4 KEYS TO DRIVING LEAD GEN AT VIRTUAL TRADE SHOWS

Remember face-to-face trade shows? Those events that – when done right – had such sales, marketing, and educational potential that our companies would happily shell out to send us across the country (and sometimes across the globe) to make sure we didn’t miss out?

Luckily for us, we don’t need to give up on the trade show experience, even given today’s challenges. The coronavirus outbreak may be preventing us from attending these events in person, but many of us are now realizing the awesome potential of virtual trade shows. In fact, in a survey targeting business event professionals earlier this spring, seven in 10 respondents said they had replaced a face-to-face event with a virtual event (at least in part). Like conventional trade shows, virtual ones give us great opportunities to network, get more attention for our companies, generate leads, learn from fascinating speakers, and just have a good time.

At Sixgill, we saw that potential, when we attended the FS-ISAC Spring Virtual Event as sponsors.. And, although we came in with high expectations, we were still blown away by the success of the event.

Of course, even the best-organized virtual trade shows don’t guarantee that you’ll realize their full potential. To make the most of this type of event, you need to take the right steps to connect with your audience before, during, and after the show. 

Here are four keys to making that happen:

1. Selecting the right trade show 

Although virtual trade shows allow you to save the time and money involved in travel, they are still an investment. So how can you decide whether a given show is worth it?

Naturally, the company running the show is one key factor. You want to consider what you know about that company, including how successful their past events have been and how helpful you expect their team to be, both for you and for attendees who may be interested in your company.

You’ll also want to consider who the likely attendees are. How many people do you expect to show up? Are they people who will be interested in your product? And are they people who are likely to be in decision-making roles within their companies?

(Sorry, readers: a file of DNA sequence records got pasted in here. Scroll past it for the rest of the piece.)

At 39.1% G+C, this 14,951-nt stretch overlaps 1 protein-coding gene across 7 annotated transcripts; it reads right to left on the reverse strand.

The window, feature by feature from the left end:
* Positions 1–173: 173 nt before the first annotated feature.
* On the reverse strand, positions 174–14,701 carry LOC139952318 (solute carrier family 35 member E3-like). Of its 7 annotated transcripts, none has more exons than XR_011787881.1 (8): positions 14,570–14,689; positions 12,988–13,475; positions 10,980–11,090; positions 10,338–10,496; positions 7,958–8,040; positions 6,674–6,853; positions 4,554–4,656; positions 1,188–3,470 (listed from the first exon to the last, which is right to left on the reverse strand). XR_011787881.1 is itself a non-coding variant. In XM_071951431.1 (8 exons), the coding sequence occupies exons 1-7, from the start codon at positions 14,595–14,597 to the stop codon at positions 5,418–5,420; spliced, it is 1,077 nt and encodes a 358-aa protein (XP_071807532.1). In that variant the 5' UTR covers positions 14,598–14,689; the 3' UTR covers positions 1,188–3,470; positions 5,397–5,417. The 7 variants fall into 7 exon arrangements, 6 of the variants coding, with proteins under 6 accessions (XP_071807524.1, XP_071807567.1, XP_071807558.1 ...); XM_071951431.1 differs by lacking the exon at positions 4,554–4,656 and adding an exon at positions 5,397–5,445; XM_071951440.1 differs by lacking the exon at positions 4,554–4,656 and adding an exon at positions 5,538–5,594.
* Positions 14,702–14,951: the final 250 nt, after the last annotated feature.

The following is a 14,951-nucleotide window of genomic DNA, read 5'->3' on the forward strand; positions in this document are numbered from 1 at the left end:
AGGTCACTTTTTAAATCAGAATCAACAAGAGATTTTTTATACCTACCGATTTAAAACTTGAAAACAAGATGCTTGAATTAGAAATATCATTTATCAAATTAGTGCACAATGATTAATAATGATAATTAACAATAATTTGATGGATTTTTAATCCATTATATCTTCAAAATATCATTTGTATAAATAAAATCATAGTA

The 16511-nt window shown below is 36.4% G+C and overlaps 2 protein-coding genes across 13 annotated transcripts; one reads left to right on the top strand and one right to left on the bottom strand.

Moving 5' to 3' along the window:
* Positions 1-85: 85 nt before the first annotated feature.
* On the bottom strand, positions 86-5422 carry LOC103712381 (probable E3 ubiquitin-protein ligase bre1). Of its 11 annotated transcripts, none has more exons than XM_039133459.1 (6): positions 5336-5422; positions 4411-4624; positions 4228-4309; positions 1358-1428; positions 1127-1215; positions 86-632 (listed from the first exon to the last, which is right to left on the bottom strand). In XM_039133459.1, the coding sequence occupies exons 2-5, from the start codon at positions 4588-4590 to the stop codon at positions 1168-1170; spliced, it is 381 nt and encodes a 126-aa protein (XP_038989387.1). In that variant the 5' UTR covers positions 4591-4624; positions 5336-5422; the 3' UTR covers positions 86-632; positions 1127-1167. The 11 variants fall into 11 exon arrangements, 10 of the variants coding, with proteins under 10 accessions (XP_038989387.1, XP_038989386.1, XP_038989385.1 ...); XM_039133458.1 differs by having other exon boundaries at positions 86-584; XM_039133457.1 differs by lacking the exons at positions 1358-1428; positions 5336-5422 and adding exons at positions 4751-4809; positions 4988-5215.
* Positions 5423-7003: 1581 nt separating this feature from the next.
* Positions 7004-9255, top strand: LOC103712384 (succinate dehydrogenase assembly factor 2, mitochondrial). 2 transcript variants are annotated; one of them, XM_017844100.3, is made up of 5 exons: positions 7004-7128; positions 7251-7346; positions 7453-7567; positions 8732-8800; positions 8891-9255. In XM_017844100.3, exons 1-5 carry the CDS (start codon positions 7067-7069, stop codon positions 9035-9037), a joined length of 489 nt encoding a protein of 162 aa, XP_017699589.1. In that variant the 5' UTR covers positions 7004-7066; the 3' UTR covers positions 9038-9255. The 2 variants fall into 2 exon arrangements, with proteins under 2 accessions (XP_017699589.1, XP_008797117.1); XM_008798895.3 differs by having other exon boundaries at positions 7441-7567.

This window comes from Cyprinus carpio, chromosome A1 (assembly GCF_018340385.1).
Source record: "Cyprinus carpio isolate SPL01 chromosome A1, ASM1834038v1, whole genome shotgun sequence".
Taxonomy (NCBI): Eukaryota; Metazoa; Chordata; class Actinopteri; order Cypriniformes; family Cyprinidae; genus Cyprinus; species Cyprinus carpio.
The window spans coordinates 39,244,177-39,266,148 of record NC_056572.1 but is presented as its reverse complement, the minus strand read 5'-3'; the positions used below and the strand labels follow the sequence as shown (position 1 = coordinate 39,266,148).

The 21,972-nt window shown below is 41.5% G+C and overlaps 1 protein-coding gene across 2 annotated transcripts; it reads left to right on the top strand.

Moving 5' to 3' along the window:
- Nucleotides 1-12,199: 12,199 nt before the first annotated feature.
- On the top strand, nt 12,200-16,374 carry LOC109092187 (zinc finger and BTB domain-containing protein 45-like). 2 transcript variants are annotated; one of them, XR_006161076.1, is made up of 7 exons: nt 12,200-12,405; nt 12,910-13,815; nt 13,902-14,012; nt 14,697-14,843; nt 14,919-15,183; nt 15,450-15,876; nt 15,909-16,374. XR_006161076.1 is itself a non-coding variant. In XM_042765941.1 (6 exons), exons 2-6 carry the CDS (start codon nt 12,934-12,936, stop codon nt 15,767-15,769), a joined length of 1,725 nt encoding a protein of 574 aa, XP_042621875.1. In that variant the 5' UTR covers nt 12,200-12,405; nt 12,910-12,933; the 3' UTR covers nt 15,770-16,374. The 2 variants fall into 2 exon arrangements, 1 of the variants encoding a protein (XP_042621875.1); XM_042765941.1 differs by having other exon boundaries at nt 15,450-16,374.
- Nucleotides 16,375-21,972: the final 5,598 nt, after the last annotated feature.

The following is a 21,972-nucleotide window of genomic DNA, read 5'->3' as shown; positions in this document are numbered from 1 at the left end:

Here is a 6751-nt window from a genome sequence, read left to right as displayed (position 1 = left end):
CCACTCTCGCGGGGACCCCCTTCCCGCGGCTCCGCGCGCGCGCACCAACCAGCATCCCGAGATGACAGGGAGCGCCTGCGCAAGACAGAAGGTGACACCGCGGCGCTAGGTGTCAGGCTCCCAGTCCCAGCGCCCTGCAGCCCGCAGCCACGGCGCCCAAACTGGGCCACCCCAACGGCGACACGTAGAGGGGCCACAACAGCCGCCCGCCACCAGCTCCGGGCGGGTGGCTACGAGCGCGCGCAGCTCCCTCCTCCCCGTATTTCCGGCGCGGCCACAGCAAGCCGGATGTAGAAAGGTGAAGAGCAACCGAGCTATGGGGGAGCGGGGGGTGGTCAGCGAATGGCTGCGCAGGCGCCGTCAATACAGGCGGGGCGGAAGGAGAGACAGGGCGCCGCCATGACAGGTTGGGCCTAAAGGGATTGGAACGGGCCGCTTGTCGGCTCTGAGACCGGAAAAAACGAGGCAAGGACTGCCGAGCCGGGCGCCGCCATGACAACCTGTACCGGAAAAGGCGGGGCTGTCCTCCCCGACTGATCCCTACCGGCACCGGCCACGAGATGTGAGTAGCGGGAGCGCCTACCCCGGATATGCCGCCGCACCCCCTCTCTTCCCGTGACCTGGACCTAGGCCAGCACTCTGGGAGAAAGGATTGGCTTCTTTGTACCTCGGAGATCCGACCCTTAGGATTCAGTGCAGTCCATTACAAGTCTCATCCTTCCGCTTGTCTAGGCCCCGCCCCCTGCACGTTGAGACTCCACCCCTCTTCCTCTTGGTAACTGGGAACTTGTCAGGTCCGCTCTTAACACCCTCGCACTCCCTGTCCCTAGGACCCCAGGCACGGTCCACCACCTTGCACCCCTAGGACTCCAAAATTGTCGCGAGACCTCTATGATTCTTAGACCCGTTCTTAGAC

Just as importantly, it’s a good idea to consider how much exposure you’ll be able to generate at a given trade show. Will you be able to get a spotlight (for example, a speaking opportunity), or are you likely to be overshadowed by other companies? What does the competition look like?

Lastly, of course, you’ll need to consider the cost – not just the price of sponsoring an event, but the opportunity cost and all of the expenses involved in planning and preparation, in running a virtual booth, and in following up after the event.

2. Great marketing content 

When was the last time you were at your company’s physical booth when an interested attendee walked over, silently picked up your company brochure, read it from cover to cover (or at least skimmed through it), put it down, and only then engaged you in conversation? Strange as this scenario may sound at a physical booth, this way of approaching your company is common at virtual events. Attendees are likely to read (or watch) the marketing materials you have provided before making any sort of contact with your team. 

That puts your marketing content front and center in a way that it would not be in a traditional trade show. Instead of being reading material for visitors to stuff in a bag (and likely never get around to reading), the words you write – and any other marketing media you showcase up front at your virtual booth – will largely determine the impression you give prospective customers.

In short: Make the marketing materials at your virtual booth count, because they may be the only thing separating a promising lead from a missed opportunity.

3. Gamification and interaction  

That said, content isn’t everything. No matter how compelling your marketing materials are, they won’t recreate the experience of a face-to-face trade show for your audience. Trade shows are social events, and – when they’re done right – they are fun. 

How can you scratch attendees’ itch for the fun and social elements of an in-person trade show? That’s where gamification and virtual interaction come in. 

At the FS-ISAC Spring Virtual Event, we added an element of gamification to our booth by holding a raffle encouraging attendees to stop by. The results were excellent. Not only did this approach entice participants to check out Sixgill, but it got them in a good mood. And that matters at virtual trade shows.